Kristyn Brady is a Vermont-based freelance writer with a degree in dance from Muhlenberg College. She is also the communications director for a Washington, D.C. non-profit organization.
Let's say this right up front: Everyone agrees that a talented dancer can move to NYC or L.A., start auditioning, and get booked without a dance degree. And graduating from a program doesn't guarantee that you'll have a successful dance career. So, what weight does a degree carry in the industry? "The reality today is that if you don't get a degree, you will be at a disadvantage," says Dr. Sally R. Sommer, director of the Florida State University dance department's semester-long immersion program in NYC. Proactive and engaged college students become more adaptable, thoughtful, and resilient dancers. Combine these qualities with a deeper understanding of dance history, practical experience with the professional expectations of choreographers, and access to a growing community of peers, guest artists, faculty, and alumni, and it's easy to see why a degree could mean more doors are open to you.
As a tap dancer, you're a student of history—whether you know it or not. Tap technique today is intimately connected to the great hoofers of the past. "Tap is incredibly personal, because all of these individuals have added to the public domain, the pool of steps you draw from," says Brian Seibert, dance critic for The New York Times and author of What the Eye Hears: A History of Tap Dancing. "You're constantly giving shout-outs to dancers who came before you."
It's also important to recognize tap's pioneers because they repeatedly broke down barriers, making tap accessible to everyone. "You don't have to overcome something to be here," says Tony Waag, artistic executive director of the American Tap Dance Foundation. "You're not the first black person or woman, you don't have to carry a certain card or have a particular lineage to succeed at tap. Gregory Hines used to say, 'If you have the shoes, you're in.' "
Come meet the artists who've shaped tap history. Because if you're a tap dancer, they're your family, too.
You may never have heard the term "swing." But as the performers who stand by to go on for several different ensemble roles whenever necessary, swings may be the most valued members of a Broadway cast—especially during flu season. Just ask Jennifer Dunne, a swing who's been responsible for six ensemble tracks in Chicago on Broadway for more than five years.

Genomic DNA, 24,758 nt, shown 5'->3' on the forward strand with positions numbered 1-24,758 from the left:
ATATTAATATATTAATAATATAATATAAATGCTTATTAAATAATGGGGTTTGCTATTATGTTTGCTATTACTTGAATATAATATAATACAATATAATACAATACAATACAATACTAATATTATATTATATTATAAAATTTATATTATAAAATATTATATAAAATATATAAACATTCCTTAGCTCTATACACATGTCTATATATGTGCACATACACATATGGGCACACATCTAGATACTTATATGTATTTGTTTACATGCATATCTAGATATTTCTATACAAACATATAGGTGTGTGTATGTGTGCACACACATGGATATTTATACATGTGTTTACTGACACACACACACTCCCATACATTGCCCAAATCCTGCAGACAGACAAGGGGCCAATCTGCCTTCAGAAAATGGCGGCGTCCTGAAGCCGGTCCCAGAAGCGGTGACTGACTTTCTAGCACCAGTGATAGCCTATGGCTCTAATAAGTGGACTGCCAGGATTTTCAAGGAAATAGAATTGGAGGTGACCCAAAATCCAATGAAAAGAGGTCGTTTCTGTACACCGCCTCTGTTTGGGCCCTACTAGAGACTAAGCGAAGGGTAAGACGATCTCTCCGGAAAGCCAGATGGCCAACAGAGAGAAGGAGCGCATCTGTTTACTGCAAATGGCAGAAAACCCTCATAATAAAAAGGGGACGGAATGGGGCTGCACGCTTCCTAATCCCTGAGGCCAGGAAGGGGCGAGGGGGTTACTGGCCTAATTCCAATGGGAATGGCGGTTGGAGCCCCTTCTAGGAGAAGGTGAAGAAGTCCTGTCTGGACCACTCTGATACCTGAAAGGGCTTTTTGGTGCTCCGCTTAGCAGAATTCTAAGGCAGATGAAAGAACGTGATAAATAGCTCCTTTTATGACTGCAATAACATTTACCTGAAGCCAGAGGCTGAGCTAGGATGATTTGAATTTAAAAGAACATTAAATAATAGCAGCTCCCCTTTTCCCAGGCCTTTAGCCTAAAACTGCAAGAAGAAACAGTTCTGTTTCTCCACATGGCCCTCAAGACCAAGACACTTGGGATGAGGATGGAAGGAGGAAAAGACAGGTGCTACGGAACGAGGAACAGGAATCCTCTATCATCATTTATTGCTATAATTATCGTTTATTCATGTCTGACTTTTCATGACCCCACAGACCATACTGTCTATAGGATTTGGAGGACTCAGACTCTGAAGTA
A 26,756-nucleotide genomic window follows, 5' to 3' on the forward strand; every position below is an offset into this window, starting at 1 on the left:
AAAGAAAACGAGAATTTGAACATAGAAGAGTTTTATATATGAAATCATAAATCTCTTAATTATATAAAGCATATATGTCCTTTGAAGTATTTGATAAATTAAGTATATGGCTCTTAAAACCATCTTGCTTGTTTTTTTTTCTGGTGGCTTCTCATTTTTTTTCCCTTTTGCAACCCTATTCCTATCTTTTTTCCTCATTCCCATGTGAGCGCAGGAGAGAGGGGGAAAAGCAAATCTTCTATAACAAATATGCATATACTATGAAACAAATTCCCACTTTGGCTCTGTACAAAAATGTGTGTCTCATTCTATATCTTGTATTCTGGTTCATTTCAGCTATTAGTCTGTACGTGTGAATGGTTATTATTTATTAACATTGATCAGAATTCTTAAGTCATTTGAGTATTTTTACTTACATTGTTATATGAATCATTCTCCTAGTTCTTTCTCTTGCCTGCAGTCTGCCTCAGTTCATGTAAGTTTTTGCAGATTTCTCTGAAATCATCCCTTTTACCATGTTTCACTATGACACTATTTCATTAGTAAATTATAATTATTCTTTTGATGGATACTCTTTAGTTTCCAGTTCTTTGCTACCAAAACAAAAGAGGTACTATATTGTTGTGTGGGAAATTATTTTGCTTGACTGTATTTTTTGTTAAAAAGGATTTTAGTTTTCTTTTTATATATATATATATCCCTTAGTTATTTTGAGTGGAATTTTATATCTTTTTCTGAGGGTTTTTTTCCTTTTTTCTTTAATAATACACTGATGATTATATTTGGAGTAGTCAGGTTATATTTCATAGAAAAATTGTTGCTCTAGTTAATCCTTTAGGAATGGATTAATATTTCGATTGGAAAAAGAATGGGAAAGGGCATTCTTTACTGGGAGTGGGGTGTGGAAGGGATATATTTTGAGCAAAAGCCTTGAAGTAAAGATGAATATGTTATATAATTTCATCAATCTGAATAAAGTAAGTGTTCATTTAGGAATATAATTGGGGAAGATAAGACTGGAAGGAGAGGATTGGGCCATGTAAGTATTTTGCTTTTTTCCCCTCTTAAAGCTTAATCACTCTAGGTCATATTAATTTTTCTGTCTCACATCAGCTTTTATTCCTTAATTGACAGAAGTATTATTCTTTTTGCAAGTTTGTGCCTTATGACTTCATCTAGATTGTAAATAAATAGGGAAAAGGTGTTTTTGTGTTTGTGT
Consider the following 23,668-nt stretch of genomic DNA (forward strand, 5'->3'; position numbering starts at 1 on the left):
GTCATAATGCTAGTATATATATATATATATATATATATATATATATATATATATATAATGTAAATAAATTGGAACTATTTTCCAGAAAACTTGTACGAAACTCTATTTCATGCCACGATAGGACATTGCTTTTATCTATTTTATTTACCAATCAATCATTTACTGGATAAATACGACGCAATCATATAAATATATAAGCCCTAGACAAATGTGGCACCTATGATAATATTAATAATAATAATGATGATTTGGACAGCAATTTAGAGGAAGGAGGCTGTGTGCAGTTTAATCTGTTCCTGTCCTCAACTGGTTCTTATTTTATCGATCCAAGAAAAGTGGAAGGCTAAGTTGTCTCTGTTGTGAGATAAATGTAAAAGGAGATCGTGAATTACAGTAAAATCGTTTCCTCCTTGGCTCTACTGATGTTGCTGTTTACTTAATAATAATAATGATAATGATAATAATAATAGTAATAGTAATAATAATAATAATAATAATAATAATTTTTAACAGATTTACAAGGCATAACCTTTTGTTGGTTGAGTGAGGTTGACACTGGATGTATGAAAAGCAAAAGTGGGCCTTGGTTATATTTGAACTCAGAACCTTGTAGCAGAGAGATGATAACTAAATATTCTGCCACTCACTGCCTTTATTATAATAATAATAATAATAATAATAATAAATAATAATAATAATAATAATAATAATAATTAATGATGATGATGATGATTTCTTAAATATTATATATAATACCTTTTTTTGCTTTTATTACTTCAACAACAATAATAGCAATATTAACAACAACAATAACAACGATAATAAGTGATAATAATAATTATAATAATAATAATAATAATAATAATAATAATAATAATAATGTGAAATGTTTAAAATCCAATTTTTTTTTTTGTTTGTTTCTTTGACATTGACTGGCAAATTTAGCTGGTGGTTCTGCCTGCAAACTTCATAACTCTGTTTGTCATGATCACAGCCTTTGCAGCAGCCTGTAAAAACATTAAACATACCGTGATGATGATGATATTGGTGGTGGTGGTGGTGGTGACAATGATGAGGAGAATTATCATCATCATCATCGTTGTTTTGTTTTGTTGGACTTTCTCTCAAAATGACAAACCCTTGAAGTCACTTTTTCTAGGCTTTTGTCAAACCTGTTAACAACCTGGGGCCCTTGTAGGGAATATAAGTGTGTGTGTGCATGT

"As a swing, there are plenty of moments when you feel like you've got to rescue the show," Dunne says. "When everyone in the cast is sick, and there aren't enough people in the building to keep things going, that's when you really feel like a superhero. I very well might have the flu too, but I have to overcome whatever's plaguing me to perform for someone else."
Swings have not only triple-threat talent, but also super brains for choreography and stage directions. They may not get the accolades that come with leading roles, but these uniquely gifted performers form the support system that props up a show's entire cast—and they like it that way.
"Imagine if a vocalist sang everything in monotone," says Michelle Dorrance, whose company will perform its evening-length ETM: Double Down in England and Germany this summer. That's the equivalent of a performance without a diverse array of flat slaps, deep-bass heel drops and high, tinkly taps—it's one-note. Tappers "are dancers and musicians, and we have such a range of possibilities within a single step, from our sound quality and pitch to volume and dynamics," Dorrance says. "In order to be a sophisticated artist as a tap dancer, developing an ear for tonal clarity and understanding the physical execution it takes to create different tones is endlessly important." Here's what you need to know to go beyond the monotone.
Consistent turns are a must for aspiring professional dancers, but pretty much everyone struggles with pirouettes at some point. Luckily, since we're all beholden to the same rules of physics, there are concrete steps every dancer can take to reach his or her top turning potential. "Three is the new two when it comes to pirouettes, but the secret to turning is technique, not magic," says Bojan Spassoff, president and director of The Rock School for Dance Education in Philadelphia.
Falling out of your doubles? Aspiring to go revolution for revolution with your class's star turner? No matter where you lie on the turning spectrum, our 360-degree guide to pirouettes will help you improve.